In 2017, the National Rosacea Society updated the guidelines based on current knowledge of the disease process.9 The 2017 guidelines move away from the subtypes, taking cutaneous signs, symptoms, and phenotypes into account. It is now recommended that a diagnosis of rosacea be considered if the patient displays 1 diagnostic sign or 2 major phenotypes, with allowance for the addition of secondary phenotypes (Table).9 

Table. Summary of 2017 National Rosacea Society Guideline for Rosacea9

Cutaneous Signs Major PhenotypesSecondary Phenotypes
• Fixed centrofacial erythema with/without intermittent fluctuations in intensity
• Phymatous changes
• Papules and pustules
• Occasional nodules
• General absence of comedones
• Flushing with/without blushing
• Telangiectasia
• Ocular manifestations
• Burning, stinging, or itching (less frequent)
• Edema
• Dryness

The 2017 guidelines recognize that as ocular rosacea can occur with or without other cutaneous signs or symptoms, clinical presentation may include lid margin telangiectasia, interpalpebral conjunctival injection, meibomian gland inspissation, spade-shaped infiltrates in the cornea, and scleritis/sclerokeratitis, and chalazia.9 Patients may present with complaints of dryness or grittiness of the eye, itchiness, burning, photosensitivity, foreign body sensation, and eye pain.

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It is important to rule out other etiologies, and referral to an ophthalmologist is recommended. Upon diagnosis, ocular rosacea is graded as mild (blepharitis), mild-moderate (blepharitis plus conjunctival injection), moderate-severe (involvement of the cornea with punctate keratitis, infiltrates, and vascularization), or severe (scleritis or sclerokeratitis).9

A number of methods are available for assessing disease severity of rosacea and subsequent treatment response. Assessment can be approached through a clinician-based assessment, a patient-based perspective, or quality-of-life studies. Options include the Flushing ASsessment Tool (FAST), the Global Flushing Severity Score (GFSS), the Clinician’s Erythema Assessment, and the Patient’s Self-Assessment Grading Scale for persistent erythema.9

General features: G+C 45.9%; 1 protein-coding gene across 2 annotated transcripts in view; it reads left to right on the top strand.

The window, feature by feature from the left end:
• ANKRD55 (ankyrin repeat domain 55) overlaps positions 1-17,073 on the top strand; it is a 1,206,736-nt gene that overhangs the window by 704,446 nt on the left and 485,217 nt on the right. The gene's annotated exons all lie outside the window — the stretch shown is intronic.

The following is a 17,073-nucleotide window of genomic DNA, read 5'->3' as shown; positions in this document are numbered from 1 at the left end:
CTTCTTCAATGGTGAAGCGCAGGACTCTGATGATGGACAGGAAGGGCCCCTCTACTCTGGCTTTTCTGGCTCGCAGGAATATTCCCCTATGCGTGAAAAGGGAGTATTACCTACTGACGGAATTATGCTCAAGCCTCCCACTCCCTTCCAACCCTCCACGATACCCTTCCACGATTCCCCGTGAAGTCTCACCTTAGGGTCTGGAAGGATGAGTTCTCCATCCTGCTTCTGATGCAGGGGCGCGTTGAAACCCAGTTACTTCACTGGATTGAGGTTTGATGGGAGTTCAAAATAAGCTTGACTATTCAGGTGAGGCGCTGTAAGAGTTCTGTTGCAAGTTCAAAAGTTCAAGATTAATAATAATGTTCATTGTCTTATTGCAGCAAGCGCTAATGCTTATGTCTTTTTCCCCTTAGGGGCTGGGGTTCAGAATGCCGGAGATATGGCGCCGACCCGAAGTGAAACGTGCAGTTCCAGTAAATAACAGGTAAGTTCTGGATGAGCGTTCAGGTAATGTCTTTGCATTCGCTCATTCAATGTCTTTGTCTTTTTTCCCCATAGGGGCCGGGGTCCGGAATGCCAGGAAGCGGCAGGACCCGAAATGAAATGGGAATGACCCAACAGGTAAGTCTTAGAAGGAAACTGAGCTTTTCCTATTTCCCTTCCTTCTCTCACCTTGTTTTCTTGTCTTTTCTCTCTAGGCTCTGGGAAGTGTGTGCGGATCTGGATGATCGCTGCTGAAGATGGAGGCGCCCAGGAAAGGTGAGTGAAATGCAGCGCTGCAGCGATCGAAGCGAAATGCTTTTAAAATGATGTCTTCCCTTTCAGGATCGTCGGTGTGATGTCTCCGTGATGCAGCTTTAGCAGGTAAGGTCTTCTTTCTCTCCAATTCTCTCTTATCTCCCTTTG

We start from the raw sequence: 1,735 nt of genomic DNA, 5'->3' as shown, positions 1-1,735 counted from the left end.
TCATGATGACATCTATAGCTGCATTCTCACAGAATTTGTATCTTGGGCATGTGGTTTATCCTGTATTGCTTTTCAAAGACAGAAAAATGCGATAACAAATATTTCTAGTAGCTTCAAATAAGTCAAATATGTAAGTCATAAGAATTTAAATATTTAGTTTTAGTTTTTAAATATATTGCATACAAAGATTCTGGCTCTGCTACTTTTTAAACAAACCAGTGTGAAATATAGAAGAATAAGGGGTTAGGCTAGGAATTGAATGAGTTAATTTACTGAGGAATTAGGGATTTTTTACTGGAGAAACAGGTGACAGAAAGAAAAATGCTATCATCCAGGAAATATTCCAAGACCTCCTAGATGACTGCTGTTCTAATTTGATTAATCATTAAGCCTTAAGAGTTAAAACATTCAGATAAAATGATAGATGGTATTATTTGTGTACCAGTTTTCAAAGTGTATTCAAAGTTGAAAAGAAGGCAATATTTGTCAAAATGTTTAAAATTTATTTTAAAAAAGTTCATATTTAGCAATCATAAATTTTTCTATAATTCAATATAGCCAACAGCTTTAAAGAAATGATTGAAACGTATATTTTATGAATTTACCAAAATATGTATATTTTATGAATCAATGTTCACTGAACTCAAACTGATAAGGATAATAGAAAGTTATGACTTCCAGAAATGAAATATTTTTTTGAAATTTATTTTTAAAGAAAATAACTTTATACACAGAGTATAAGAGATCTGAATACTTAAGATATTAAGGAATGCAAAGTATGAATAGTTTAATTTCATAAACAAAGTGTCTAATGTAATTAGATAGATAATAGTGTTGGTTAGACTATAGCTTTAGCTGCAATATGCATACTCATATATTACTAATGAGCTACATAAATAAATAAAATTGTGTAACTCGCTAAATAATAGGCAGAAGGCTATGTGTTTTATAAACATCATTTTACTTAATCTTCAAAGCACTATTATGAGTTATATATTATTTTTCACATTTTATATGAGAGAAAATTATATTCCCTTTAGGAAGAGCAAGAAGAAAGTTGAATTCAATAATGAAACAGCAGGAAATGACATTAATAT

It is imperative for clinicians to gather a thorough history and listen carefully to the patient. Combining history with clinical presentation will lead to a more accurate diagnosis. Additionally, it is important to consider a comprehensive differential diagnosis that includes seborrheic dermatitis, keratosis pilaris, lupus, as well as flushing secondary to nonrosacea etiology, such as anxiety, menopause, pheochromocytoma, acne, and follicular mucinosis.

Treatment Options

It is important to customize and direct treatment plans toward a patient’s specific presentation. Numerous treatment options for rosacea are available, many of which can be used in tandem to optimize treatment success. When broaching the discussion of treatment with a patient with rosacea, it is important to stress appropriate skin care techniques. Use of gentle, soap-free cleansers, employing good sun protection measures, avoiding environmental triggers, and avoiding abrasive products are essential for optimizing treatment success.

Options for topical prescription medications include metronidazole 0.75% cream, gel, or lotion twice daily or 1% cream once daily. This medication has been shown to have significant anti-inflammatory effects and has been a cornerstone of therapy for rosacea.10 Additionally, a twice-daily application of azelaic acid (15% gel or foam) has been shown to be efficacious;  although treatment-related adverse events such as burning, stinging, and/or tingling and pruritus may make it less tolerable than other topical treatments.10 Topical brimonidine 0.33% gel, an alpha2-adrenergic agonist, has shown efficacy in the symptomatic treatment of persistent facial erythema, although it can result in rebound redness10 Oxymetazoline 1%, an alpha1-adrenergic agonist, is also used to treat erythema, and rebound redness is less frequently associated with this medication.10  Topical ivermectin 1% has been proven to work well against PPR, decreasing the demodex population and acting as an anti-inflammatory agent.10